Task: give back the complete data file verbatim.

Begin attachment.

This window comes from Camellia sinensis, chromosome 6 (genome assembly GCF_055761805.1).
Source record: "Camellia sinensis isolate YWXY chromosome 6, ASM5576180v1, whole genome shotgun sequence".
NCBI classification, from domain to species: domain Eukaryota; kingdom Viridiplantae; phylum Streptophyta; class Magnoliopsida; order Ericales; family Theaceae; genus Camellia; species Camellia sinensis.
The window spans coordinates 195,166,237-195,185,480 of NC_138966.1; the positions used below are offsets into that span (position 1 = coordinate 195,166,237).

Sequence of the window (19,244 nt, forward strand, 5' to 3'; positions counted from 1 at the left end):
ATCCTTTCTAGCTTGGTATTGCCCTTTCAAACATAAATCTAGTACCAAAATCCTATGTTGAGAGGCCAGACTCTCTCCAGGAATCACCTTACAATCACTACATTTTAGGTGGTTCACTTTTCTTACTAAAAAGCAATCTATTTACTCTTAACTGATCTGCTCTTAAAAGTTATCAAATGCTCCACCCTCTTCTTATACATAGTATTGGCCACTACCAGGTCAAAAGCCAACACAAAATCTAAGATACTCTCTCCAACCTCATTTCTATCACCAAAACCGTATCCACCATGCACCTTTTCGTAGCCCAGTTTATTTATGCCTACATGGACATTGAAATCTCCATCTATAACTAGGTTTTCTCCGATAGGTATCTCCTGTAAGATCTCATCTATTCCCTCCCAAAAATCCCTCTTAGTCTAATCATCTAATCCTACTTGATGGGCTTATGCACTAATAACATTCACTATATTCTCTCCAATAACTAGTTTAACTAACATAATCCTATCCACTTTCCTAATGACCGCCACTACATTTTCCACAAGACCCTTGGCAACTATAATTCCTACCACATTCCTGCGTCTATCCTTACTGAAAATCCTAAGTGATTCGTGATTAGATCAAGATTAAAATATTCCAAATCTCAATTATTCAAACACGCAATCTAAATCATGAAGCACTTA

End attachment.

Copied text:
This window comes from Camellia sinensis, chromosome 6 (genome assembly GCF_055761805.1).
Source record: "Camellia sinensis isolate YWXY chromosome 6, ASM5576180v1, whole genome shotgun sequence".
NCBI classification, from domain to species: domain Eukaryota; kingdom Viridiplantae; phylum Streptophyta; class Magnoliopsida; order Ericales; family Theaceae; genus Camellia; species Camellia sinensis.
The window spans coordinates 195,166,237-195,185,480 of NC_138966.1; the positions used below are offsets into that span (position 1 = coordinate 195,166,237).

Sequence of the window (19,244 nt, forward strand, 5' to 3'; positions counted from 1 at the left end):
ATCCTTTCTAGCTTGGTATTGCCCTTTCAAACATAAATCTAGTACCAAAATCCTATGTTGAGAGGCCAGACTCTCTCCAGGAATCACCTTACAATCACTACATTTTAGGTGGTTCACTTTTCTTACTAAAAAGCAATCTATTTACTCTTAACTGATCTGCTCTTAAAAGTTATCAAATGCTCCACCCTCTTCTTATACATAGTATTGGCCACTACCAGGTCAAAAGCCAACACAAAATCTAAGATACTCTCTCCAACCTCATTTCTATCACCAAAACCGTATCCACCATGCACCTTTTCGTAGCCCAGTTTATTTATGCCTACATGGACATTGAAATCTCCATCTATAACTAGGTTTTCTCCGATAGGTATCTCCTGTAAGATCTCATCTATTCCCTCCCAAAAATCCCTCTTAGTCTAATCATCTAATCCTACTTGATGGGCTTATGCACTAATAACATTCACTATATTCTCTCCAATAACTAGTTTAACTAACATAATCCTATCCACTTTCCTAATGACCGCCACTACATTTTCCACAAGACCCTTGGCAACTATAATTCCTACCACATTCCTGCGTCTATCCTTACTGAAAATCCTAAGTGATTCGTGATTAGATCAAGATTAAAATATTCCAAATCTCAATTATTCAAACACGCAATCTAAATCATGAAGCACTTA